3. You have to deduct $100 from the amount of the loss.
    4. A theft loss is only allowed in the year the theft was discovered.

In California the rules for the deduction of losses are set forth in R&TC § 17201.  This section simply says that the FTB will follow the rules set forth in the Internal Revenue Code.

The OTA’s Decision

The Felipe’s contended that they were entitled to a miscellaneous itemized deduction of the $26,000 paid to Ms. S.’s son in 2014 as a theft loss under IRC §165.  The check, made out to Ms. S’s son noted that it was for an “audit reconciliation.”

In order to deduct a theft loss, one has to prove: (1) the occurrence of a theft; (2) the amount of the theft loss; and (3) the year in which the theft loss was discovered. (IRC §165(a)(c)(e)).  The IRS has defined the term “theft” to include, but not necessarily be limited to, larceny, embezzlement and robbery (Tres.Reg.Sec.1.165-8(d)).

The Felipe’s argued that Ms. S. committed theft by depriving them of their funds by misrepresenting that she was qualified to prepare their returns.  The OTA refused to allow a deduction for the year 2014 because the Felipe’s continued to make payments to Ms. S. until 2016.  The judge also noted that the Felipe’s neither filed a police report nor did they bring a civil suit against Ms. S. for theft.  The check made payable to Ms. S.’s son, on its face, stated that the payment was for an audit reconciliation.  The judge correctly pointed out that there is no such thing as an audit reconciliation.  The Felipe’s had no clue either.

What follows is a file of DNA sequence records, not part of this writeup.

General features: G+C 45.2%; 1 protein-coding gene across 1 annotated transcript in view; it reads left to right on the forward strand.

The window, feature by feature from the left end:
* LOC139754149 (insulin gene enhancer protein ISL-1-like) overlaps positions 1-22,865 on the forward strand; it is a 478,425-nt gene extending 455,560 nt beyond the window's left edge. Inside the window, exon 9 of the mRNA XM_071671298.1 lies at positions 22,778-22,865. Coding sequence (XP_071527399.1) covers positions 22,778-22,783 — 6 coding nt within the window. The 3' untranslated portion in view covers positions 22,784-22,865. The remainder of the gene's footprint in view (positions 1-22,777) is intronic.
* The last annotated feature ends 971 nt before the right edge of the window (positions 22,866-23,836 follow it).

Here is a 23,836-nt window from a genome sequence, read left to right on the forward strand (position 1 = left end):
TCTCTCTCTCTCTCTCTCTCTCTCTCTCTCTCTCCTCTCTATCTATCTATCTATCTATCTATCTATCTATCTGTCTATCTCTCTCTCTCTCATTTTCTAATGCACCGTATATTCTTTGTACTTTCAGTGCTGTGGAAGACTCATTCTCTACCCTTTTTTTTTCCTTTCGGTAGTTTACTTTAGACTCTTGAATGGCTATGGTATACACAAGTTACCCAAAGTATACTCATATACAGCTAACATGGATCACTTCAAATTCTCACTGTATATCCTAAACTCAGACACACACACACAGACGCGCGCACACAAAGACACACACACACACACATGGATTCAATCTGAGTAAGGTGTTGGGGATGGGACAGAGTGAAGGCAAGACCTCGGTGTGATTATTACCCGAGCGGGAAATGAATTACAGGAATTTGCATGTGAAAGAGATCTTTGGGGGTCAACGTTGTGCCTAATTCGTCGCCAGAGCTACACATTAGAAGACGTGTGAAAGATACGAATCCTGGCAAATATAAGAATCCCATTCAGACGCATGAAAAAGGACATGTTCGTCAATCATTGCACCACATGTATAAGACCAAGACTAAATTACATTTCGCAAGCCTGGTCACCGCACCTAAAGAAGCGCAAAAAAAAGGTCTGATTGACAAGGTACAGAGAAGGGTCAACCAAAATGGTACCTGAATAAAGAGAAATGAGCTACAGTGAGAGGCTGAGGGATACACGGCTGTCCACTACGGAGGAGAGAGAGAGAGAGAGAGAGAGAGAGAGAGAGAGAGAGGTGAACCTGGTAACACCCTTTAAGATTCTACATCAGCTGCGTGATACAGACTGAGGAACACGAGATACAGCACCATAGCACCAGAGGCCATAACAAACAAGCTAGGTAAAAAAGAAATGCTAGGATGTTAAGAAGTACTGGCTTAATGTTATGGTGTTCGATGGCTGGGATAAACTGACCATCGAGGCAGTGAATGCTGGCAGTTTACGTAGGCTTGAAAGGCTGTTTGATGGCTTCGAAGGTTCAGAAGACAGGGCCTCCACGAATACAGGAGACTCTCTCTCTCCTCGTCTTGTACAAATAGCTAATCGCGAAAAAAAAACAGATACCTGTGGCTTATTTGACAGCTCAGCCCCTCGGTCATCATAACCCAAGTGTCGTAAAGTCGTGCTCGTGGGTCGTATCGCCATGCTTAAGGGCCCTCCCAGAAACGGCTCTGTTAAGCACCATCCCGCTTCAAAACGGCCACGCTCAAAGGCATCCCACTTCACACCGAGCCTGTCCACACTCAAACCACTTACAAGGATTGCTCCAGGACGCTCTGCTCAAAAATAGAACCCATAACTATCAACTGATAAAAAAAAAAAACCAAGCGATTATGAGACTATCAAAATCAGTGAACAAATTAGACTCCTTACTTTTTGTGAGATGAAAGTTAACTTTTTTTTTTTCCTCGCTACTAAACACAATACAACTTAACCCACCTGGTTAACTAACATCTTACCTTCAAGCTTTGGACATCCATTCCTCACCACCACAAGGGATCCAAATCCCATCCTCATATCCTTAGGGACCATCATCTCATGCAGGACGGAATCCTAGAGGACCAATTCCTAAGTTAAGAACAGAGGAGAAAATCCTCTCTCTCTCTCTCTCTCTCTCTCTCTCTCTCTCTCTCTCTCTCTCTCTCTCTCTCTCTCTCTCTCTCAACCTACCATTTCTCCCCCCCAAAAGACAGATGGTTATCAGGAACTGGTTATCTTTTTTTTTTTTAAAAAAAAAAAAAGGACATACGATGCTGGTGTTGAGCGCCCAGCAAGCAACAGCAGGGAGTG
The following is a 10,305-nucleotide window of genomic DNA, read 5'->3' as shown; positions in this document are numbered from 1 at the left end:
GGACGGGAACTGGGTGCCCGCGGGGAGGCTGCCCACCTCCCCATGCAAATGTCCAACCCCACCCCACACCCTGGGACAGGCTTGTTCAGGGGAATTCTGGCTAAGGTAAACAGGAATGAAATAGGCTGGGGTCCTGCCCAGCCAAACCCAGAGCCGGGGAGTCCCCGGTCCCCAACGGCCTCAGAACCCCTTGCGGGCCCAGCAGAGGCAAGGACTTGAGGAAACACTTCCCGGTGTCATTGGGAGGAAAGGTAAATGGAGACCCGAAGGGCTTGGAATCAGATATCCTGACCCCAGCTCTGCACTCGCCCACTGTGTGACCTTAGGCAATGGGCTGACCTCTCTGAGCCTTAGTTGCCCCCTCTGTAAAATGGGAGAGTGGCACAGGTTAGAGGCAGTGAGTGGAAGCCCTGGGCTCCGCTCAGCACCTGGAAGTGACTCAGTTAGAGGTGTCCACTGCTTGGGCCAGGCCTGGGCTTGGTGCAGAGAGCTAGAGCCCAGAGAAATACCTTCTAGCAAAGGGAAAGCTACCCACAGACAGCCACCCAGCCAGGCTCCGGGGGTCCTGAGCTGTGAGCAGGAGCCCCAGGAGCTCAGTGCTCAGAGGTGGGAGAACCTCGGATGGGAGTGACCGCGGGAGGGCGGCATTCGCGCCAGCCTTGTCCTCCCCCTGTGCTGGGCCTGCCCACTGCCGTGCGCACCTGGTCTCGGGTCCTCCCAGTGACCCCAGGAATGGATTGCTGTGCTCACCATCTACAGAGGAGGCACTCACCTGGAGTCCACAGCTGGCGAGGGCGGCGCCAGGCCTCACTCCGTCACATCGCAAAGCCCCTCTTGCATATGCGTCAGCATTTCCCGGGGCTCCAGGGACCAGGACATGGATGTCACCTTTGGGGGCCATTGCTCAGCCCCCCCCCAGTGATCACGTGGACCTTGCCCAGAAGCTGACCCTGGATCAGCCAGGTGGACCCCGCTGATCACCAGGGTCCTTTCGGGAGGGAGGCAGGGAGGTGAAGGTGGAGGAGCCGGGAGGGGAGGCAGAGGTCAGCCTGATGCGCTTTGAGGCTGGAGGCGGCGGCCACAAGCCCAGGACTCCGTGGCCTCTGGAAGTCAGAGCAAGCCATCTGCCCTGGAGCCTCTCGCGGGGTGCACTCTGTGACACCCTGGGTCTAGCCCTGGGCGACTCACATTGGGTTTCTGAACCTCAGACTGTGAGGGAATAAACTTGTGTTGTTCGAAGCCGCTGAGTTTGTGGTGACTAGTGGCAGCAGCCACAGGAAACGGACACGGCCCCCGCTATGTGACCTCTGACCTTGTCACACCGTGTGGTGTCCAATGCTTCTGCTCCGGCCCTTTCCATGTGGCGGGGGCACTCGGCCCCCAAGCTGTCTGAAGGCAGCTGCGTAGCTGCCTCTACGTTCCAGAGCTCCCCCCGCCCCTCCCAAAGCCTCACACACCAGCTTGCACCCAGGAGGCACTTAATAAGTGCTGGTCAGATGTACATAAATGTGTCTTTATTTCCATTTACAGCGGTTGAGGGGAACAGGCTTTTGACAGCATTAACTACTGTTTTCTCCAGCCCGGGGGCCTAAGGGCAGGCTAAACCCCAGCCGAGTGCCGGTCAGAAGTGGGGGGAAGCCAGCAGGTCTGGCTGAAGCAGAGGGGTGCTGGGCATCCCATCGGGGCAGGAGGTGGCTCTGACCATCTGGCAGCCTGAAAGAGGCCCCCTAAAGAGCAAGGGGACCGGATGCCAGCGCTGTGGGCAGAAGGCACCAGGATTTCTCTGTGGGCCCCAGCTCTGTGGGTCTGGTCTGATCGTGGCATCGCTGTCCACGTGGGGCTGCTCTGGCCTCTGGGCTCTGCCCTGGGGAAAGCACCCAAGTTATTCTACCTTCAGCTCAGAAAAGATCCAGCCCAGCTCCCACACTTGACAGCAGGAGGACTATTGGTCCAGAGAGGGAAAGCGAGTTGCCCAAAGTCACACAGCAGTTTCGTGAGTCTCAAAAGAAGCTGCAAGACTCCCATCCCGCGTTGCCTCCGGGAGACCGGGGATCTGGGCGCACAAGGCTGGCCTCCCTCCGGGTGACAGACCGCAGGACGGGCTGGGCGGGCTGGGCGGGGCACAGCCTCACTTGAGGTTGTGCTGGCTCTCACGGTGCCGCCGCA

The judge disallowed the deduction because the Felipe’s could not show what year they discovered the theft, nor could they prove that they actually paid for tax return preparation.

Conclusion

The Felipe’s case had two arguments for the deduction of the $26,000 paid to Ms. S. They lost the casualty/theft loss argument. They also argued that they should be allowed the deduction as a fee for years of tax return preparation. My next article will discuss this aspect of their case.

***

Robert Schriebman has a successful practice in the Rolling Hills Estates area of Los Angeles County serving clients throughout California and the United States. He has successfully dedicated more than 50 years to helping individual taxpayers, business owners, CPAs, Enrolled Agents, and tax attorneys navigate the complicated tax systems of the federal and state governments. Mr. Schriebman is in private practice. He is not affiliated in any way with the EDD and he is not employed by the EDD or any other agency of the State of California.

Robert Schriebman has written the only 2 books ever published dealing with how California Employment Development Department (EDD) operates. See “California Tax Collection Practice and Procedures” and “California Taxation Practice and Procedure,” both published by Commerce Clearing House.

Robert Schriebman has written over 20 books including the major manual used nationally by practitioners and the IRS, “IRS Tax Collection Procedures – A Manual for Practitioners” published by Commerce Clearing House.

Robert Schriebman has written over 20 books including the major manual used nationally by practitioners and the IRS, “IRS Tax Collection Procedures – A Manual for Practitioners” published by Commerce Clearing House in addition to the only 2 books ever published dealing with how California Employment Development Department (EDD) operates. See “California Tax Collection Practice and Procedures” and “California Taxation Practice and Procedure,” both published by Commerce Clearing House.